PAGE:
An infuriated Thor threatened to kill Hrungnir on the spot, but the unarmed giant appealed to Thor’s sense of fair play, and the two agreed to a duel on a neutral site between Asgard and Jotunheim.
The moment that Hrungnir had armed himself with his whetstone, Thor hurled Mjolnir toward the giant. Seeing Thor’s hammer quickly closing in on him, Hrungnir flung his whetstone toward the incoming Mjolnir.
On impact, Hrungnir’s whetstone shattered into pieces, and Thor’s hammer flew on undeterred, obliterating the giant’s skull.
Although victorious, Thor was injured from this fight as a piece of the giant’s whetstone had lodged in Thor’s head and was never to be removed, serving as a permanent reminder of his battle with the giant. 
Virtually all depictions of the mighty thunder god Thor show him with his hammer clutched in one hand.
In Norse myths, rarely is Thor without Mjolnir or his magical belt that doubled his strength.
So the story of Geirrod’s battle with Thor, who showed up at the frost giant’s abode without any of his signature accessories (thanks to the trickery of Loki), seemingly would not end well for Norse mythology’s favorite hero.
Fortunately for Thor, a friendly giantess named Grid warned him of the grave danger that awaited him and provided him with her magical spear, her enchanted belt, and, most importantly, her special iron gloves.
Along the way to Geirrod’s home, Thor overcame deadly river currents and the giant’s two daughters before finally confronting Geirrod himself.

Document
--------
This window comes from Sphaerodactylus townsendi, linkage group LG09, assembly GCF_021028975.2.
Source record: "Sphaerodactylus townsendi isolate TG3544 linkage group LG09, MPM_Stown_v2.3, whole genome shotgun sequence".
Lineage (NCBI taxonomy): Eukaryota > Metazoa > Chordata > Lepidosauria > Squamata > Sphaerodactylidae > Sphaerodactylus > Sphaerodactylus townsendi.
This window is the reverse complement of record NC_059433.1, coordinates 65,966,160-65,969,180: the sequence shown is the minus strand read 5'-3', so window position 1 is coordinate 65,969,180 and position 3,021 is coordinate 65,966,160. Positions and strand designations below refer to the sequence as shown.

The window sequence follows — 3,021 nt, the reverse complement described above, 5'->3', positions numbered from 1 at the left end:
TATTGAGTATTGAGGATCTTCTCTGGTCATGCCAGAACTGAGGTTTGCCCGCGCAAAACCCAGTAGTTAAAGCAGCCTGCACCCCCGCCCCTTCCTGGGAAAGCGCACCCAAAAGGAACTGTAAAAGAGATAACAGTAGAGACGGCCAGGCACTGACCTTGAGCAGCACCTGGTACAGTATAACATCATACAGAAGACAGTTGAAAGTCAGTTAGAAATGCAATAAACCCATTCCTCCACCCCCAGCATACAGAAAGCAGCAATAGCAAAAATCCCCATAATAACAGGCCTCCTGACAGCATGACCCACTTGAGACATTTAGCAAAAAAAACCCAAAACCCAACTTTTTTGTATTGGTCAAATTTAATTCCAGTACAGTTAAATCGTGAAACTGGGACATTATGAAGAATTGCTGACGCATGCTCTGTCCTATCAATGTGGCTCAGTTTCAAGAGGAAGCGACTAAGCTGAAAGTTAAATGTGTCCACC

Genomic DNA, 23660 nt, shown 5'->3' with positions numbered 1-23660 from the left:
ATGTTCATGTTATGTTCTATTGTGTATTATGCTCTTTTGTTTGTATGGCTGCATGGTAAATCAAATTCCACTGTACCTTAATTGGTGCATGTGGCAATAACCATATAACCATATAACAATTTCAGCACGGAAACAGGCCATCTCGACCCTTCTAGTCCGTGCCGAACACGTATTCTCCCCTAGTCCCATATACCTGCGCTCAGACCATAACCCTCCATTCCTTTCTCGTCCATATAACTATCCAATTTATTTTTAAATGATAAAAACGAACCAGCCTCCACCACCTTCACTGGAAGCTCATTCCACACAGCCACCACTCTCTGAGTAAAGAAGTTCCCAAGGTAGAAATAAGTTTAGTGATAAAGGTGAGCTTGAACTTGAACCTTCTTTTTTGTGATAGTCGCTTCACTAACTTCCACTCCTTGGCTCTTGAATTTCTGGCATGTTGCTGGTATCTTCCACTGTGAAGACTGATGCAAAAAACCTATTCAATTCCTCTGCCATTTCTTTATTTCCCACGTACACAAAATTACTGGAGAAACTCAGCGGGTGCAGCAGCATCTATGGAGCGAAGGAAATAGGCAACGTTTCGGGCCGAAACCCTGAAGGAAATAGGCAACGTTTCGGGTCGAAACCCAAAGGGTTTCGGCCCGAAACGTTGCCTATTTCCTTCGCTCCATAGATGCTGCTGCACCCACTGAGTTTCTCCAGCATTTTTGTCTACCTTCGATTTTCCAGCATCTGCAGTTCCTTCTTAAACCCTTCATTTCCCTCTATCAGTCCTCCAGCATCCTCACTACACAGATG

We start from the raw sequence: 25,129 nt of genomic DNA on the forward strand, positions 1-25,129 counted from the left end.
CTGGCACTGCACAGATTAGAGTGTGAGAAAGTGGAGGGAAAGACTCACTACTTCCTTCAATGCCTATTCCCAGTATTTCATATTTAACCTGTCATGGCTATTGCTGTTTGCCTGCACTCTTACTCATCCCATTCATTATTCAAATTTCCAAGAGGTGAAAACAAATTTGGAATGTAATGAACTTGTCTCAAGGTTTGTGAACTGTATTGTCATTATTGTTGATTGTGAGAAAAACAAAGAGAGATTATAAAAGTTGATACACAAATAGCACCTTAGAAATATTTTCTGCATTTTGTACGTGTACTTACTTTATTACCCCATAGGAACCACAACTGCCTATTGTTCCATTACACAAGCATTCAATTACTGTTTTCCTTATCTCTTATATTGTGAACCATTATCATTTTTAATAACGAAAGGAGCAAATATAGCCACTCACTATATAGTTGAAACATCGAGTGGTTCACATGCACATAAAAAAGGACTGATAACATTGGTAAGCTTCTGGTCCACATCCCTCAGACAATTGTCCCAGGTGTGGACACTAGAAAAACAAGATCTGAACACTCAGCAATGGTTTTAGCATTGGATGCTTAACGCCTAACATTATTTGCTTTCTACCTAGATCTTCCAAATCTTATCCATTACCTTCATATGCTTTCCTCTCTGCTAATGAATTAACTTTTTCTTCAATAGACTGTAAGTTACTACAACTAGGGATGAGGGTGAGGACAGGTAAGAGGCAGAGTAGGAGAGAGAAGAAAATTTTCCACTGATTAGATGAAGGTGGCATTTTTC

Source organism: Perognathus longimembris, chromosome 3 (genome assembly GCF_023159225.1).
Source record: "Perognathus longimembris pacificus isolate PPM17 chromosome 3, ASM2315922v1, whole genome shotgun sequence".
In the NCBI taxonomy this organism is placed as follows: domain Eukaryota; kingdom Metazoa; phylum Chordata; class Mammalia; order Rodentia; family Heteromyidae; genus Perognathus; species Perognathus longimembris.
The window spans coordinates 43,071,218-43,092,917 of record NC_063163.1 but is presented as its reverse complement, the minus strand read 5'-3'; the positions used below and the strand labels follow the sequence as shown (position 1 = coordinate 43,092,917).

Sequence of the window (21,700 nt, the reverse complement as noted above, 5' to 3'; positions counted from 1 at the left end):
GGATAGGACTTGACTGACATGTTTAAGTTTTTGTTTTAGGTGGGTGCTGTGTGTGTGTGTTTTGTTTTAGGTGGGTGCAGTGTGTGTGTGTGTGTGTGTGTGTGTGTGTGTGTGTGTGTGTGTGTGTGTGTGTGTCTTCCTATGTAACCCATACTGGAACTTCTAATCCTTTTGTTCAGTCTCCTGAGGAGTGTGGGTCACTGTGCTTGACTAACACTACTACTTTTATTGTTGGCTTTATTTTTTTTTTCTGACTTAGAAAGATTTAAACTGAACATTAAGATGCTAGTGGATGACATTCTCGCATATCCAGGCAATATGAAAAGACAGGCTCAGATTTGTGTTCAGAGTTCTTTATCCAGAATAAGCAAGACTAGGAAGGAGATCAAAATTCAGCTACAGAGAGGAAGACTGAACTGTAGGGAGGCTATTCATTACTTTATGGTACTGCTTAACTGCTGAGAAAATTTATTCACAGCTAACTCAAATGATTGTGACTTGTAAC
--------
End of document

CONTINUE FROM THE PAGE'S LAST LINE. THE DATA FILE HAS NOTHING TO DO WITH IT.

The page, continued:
At the height of their battle, Geirrod picked up a white-hot iron bolt with a pair of tongs and hurled it toward the god of thunder.
Thor caught the bolt in his borrowed iron glove and fired the bolt back toward Geirrod with such force that the bolt not only passed through the pillar behind which the giant was hiding but also pierced Geirrod’s body and the wall behind Geirrod. 
Also, see Who Can Lift Thor’s Hammer? to learn more.
One of Norse mythology’s most entertaining tales involves the highly revered god of thunder, Thor, and the giant Thrym.
According to Viking sagas, Thrym had become so enamored with the goddess Freyja that he hatched a plan to force her hand in marriage. (Also see the full article Freyja: Norse Goddess)
The lovelorn Jotunn managed to steal Mjolnir, Thor’s trusted hammer, and absconded back to Jotunheim.
Thrym refused to return Thor’s hammer unless Freyja agreed to become his wife. Desperate to retrieve Mjolnir, Thor disguised himself as Freyja and was accompanied by Loki, dressed as a bridesmaid.
During the wedding festivities, Thrym became alarmed when his bride-to-be consumed an entire ox, eight salmon, and three barrels of mead all by “herself.”